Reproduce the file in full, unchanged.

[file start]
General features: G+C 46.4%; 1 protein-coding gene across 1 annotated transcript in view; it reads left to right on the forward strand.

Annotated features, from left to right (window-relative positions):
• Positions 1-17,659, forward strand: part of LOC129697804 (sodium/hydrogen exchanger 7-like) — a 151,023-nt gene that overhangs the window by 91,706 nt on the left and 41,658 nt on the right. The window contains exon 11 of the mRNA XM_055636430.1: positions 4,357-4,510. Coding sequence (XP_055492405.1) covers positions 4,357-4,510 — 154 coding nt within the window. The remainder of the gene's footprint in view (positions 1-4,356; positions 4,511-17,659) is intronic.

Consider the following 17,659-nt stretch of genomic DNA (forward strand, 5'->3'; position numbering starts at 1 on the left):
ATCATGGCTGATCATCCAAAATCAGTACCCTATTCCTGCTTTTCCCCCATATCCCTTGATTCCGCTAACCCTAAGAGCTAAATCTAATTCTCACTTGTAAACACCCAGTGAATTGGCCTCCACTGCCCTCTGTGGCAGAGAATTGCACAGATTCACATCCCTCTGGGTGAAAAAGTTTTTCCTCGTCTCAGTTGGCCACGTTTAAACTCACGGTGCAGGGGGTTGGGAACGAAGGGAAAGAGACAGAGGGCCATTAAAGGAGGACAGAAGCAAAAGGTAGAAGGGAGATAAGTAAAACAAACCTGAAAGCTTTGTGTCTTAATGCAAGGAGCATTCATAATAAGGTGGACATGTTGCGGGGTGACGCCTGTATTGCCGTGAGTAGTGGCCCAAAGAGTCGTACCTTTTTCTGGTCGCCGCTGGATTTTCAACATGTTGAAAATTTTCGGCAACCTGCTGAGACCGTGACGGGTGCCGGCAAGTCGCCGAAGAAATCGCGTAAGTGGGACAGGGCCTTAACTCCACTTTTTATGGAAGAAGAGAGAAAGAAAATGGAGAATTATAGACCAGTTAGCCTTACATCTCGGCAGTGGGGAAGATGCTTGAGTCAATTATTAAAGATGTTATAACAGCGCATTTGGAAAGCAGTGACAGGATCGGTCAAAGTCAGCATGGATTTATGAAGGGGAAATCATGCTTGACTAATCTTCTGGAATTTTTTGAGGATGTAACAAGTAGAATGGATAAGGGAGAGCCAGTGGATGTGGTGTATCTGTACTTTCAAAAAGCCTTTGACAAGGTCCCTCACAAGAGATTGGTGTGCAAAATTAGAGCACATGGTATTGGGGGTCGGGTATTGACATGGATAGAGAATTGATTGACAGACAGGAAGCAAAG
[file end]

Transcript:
General features: G+C 46.4%; 1 protein-coding gene across 1 annotated transcript in view; it reads left to right on the forward strand.

Annotated features, from left to right (window-relative positions):
• Positions 1-17,659, forward strand: part of LOC129697804 (sodium/hydrogen exchanger 7-like) — a 151,023-nt gene that overhangs the window by 91,706 nt on the left and 41,658 nt on the right. The window contains exon 11 of the mRNA XM_055636430.1: positions 4,357-4,510. Coding sequence (XP_055492405.1) covers positions 4,357-4,510 — 154 coding nt within the window. The remainder of the gene's footprint in view (positions 1-4,356; positions 4,511-17,659) is intronic.

Consider the following 17,659-nt stretch of genomic DNA (forward strand, 5'->3'; position numbering starts at 1 on the left):
ATCATGGCTGATCATCCAAAATCAGTACCCTATTCCTGCTTTTCCCCCATATCCCTTGATTCCGCTAACCCTAAGAGCTAAATCTAATTCTCACTTGTAAACACCCAGTGAATTGGCCTCCACTGCCCTCTGTGGCAGAGAATTGCACAGATTCACATCCCTCTGGGTGAAAAAGTTTTTCCTCGTCTCAGTTGGCCACGTTTAAACTCACGGTGCAGGGGGTTGGGAACGAAGGGAAAGAGACAGAGGGCCATTAAAGGAGGACAGAAGCAAAAGGTAGAAGGGAGATAAGTAAAACAAACCTGAAAGCTTTGTGTCTTAATGCAAGGAGCATTCATAATAAGGTGGACATGTTGCGGGGTGACGCCTGTATTGCCGTGAGTAGTGGCCCAAAGAGTCGTACCTTTTTCTGGTCGCCGCTGGATTTTCAACATGTTGAAAATTTTCGGCAACCTGCTGAGACCGTGACGGGTGCCGGCAAGTCGCCGAAGAAATCGCGTAAGTGGGACAGGGCCTTAACTCCACTTTTTATGGAAGAAGAGAGAAAGAAAATGGAGAATTATAGACCAGTTAGCCTTACATCTCGGCAGTGGGGAAGATGCTTGAGTCAATTATTAAAGATGTTATAACAGCGCATTTGGAAAGCAGTGACAGGATCGGTCAAAGTCAGCATGGATTTATGAAGGGGAAATCATGCTTGACTAATCTTCTGGAATTTTTTGAGGATGTAACAAGTAGAATGGATAAGGGAGAGCCAGTGGATGTGGTGTATCTGTACTTTCAAAAAGCCTTTGACAAGGTCCCTCACAAGAGATTGGTGTGCAAAATTAGAGCACATGGTATTGGGGGTCGGGTATTGACATGGATAGAGAATTGATTGACAGACAGGAAGCAAAG